Tuesday, May 22, 2012
The crowd noise grew substantially as I neared the final turn of the First Elk Grove "Running of the Elk" Half Marathon, seriously, it was like a wall of sound, welcoming us to cross the finish line which was still over 100 yards away. People blowing horns, music blaring, inaudible words falling around us like an avalanche....
I had been following a young man, probably in his mid-20s, not really wearing the best of running gear. He actually looked more like he was dressed for some time of leisure in front of the tube. As I was just a few steps behind him, I noticed that he had had about enough, his legs barely moving, the toll of logging over 12 miles had taken its toll on his body. As we rounded the last turn, he suddenly turned to me and, pointing feverishly at the finish line which had just come into view, yelled "There it is! There it is!" His smile lit up his entire face as he practically stumbled backward while continuing to point at the finish line. As I raced past him, I said, "Yep, there it is my brother...."
It occurred to me that in this young man's joy, I had forgotten really the thrill and satisfacti0n of accomplishment. I have become so saddened by myweight re-gain, that I completely lost the joy in the reality that even now I can still run 13.1 miles and not just once, but on consecutive weekends....I have forgotten the sheer realization that my daughter and I hiked up and back a moderate tough trail to a beautiful waterfall...that we did this together...for hours..and it was just our time! And that we soaked it all in afterward with our first ever visit to Sonic Burger and it was ok! I had forgotten the joy of going to the park with my sons and throwing the frisbee around and laughing as we ran around, missed some easy ones, caught some tough ones and came close more than once of throwing that disc into the neighbors' yards! How could I have become such a pity party attender? How could I have forgotten the joys of these moments that exercsing still allows me? Enough. I may not have my weight where it needs to be, but I can still run, I can still laugh, I can still make memories and I can still soar.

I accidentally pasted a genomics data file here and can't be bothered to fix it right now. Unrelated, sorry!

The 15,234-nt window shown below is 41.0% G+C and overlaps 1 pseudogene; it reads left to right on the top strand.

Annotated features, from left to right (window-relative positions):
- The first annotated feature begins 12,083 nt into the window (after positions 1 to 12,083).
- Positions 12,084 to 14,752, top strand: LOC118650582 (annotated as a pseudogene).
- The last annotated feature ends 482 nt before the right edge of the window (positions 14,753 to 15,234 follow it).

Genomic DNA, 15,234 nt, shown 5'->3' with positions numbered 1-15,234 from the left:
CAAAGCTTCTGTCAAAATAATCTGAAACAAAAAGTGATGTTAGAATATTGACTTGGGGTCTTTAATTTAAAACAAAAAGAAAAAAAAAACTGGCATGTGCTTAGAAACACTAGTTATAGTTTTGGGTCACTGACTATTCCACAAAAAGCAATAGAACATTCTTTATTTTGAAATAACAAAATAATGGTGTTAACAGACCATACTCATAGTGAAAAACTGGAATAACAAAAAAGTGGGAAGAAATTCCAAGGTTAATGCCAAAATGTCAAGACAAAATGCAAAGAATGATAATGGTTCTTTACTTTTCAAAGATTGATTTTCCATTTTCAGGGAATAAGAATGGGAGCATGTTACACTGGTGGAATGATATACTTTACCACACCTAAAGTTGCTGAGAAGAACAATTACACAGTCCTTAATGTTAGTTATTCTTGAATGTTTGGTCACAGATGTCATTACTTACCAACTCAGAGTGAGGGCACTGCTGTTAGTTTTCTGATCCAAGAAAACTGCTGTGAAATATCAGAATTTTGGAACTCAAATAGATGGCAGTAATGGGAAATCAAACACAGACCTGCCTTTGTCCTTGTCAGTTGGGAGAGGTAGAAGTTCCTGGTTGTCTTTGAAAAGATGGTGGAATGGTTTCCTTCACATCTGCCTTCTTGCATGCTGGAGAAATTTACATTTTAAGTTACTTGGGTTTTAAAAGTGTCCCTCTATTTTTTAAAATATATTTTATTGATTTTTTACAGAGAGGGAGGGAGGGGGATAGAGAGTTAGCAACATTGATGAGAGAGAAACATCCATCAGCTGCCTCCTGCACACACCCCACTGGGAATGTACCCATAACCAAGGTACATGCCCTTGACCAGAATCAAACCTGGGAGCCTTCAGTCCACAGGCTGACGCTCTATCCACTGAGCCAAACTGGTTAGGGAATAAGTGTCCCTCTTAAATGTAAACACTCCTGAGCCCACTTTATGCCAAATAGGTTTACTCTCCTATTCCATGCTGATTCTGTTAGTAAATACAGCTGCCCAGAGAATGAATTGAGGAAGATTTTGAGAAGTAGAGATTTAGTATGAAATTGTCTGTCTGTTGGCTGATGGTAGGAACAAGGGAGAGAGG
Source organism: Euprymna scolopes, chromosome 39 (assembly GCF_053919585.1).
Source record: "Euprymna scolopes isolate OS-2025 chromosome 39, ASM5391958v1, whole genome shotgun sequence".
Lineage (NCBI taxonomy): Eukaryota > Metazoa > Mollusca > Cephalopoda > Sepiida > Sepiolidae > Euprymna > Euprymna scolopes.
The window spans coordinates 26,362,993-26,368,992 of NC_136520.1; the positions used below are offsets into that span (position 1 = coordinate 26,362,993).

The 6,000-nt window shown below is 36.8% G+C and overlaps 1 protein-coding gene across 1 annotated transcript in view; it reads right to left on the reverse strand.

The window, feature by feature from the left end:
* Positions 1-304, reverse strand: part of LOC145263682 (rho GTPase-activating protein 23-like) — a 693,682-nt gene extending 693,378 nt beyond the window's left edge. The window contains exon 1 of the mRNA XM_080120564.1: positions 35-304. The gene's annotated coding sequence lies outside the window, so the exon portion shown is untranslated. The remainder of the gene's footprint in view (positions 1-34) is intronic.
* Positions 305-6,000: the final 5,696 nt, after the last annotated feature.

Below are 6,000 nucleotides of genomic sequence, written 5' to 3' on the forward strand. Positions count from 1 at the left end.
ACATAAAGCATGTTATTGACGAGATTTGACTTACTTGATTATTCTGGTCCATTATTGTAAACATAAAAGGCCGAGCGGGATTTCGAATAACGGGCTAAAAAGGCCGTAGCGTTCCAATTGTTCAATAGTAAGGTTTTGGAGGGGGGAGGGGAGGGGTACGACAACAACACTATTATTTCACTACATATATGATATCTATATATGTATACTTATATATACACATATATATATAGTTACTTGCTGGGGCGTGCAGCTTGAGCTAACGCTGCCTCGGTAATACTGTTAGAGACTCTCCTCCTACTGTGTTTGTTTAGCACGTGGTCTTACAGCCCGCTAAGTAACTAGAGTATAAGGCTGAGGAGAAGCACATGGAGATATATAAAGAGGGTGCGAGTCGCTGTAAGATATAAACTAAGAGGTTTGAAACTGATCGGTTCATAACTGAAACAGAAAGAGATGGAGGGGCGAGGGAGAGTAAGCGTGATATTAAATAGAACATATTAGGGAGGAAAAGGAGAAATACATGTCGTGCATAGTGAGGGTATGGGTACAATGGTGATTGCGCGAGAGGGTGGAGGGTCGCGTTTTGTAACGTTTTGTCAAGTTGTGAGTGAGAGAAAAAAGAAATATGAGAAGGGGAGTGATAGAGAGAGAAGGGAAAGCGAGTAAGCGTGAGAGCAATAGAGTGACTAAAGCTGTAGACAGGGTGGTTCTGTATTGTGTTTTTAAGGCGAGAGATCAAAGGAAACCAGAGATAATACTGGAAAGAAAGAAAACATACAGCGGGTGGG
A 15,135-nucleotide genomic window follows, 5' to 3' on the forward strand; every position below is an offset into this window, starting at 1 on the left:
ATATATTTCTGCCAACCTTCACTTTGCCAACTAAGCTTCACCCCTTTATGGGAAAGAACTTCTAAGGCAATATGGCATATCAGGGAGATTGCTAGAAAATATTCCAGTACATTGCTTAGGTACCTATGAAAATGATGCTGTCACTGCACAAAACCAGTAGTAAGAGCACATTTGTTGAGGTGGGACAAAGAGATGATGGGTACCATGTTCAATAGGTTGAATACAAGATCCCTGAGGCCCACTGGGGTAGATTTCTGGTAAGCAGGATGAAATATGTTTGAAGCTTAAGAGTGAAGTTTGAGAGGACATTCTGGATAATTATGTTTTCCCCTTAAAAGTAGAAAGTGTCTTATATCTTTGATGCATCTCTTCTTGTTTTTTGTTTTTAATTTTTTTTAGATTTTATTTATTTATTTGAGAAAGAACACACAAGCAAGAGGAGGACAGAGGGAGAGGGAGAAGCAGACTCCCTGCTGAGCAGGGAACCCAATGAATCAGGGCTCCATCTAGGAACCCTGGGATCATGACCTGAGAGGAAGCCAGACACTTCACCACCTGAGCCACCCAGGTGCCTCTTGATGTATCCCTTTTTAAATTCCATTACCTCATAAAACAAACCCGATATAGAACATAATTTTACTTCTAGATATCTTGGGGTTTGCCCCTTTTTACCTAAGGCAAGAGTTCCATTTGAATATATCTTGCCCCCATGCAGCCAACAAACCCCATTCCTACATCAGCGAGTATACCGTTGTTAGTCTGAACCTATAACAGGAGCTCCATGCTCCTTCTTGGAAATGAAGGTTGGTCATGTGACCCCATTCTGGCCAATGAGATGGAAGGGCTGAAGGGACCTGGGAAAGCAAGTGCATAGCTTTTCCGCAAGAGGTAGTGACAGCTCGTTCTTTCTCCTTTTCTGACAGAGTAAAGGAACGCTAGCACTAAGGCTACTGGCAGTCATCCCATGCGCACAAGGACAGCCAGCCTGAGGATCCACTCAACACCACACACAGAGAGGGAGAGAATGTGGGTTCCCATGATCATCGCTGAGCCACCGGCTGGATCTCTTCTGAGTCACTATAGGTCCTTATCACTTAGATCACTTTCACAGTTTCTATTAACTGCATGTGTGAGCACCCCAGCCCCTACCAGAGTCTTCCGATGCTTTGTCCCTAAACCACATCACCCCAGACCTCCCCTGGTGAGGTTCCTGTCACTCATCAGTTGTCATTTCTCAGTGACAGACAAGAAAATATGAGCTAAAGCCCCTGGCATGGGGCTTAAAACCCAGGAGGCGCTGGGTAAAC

Next time I start having one of those "woe is me moments", I am going to remember the young fella's words as he spied the finish line, "There it is! There it is!" and just remember and take comfort in the things that I can do and just accept that there is still work to be done.
Hmmm, I still think I have a few "There it is!" moments left in me. How about you?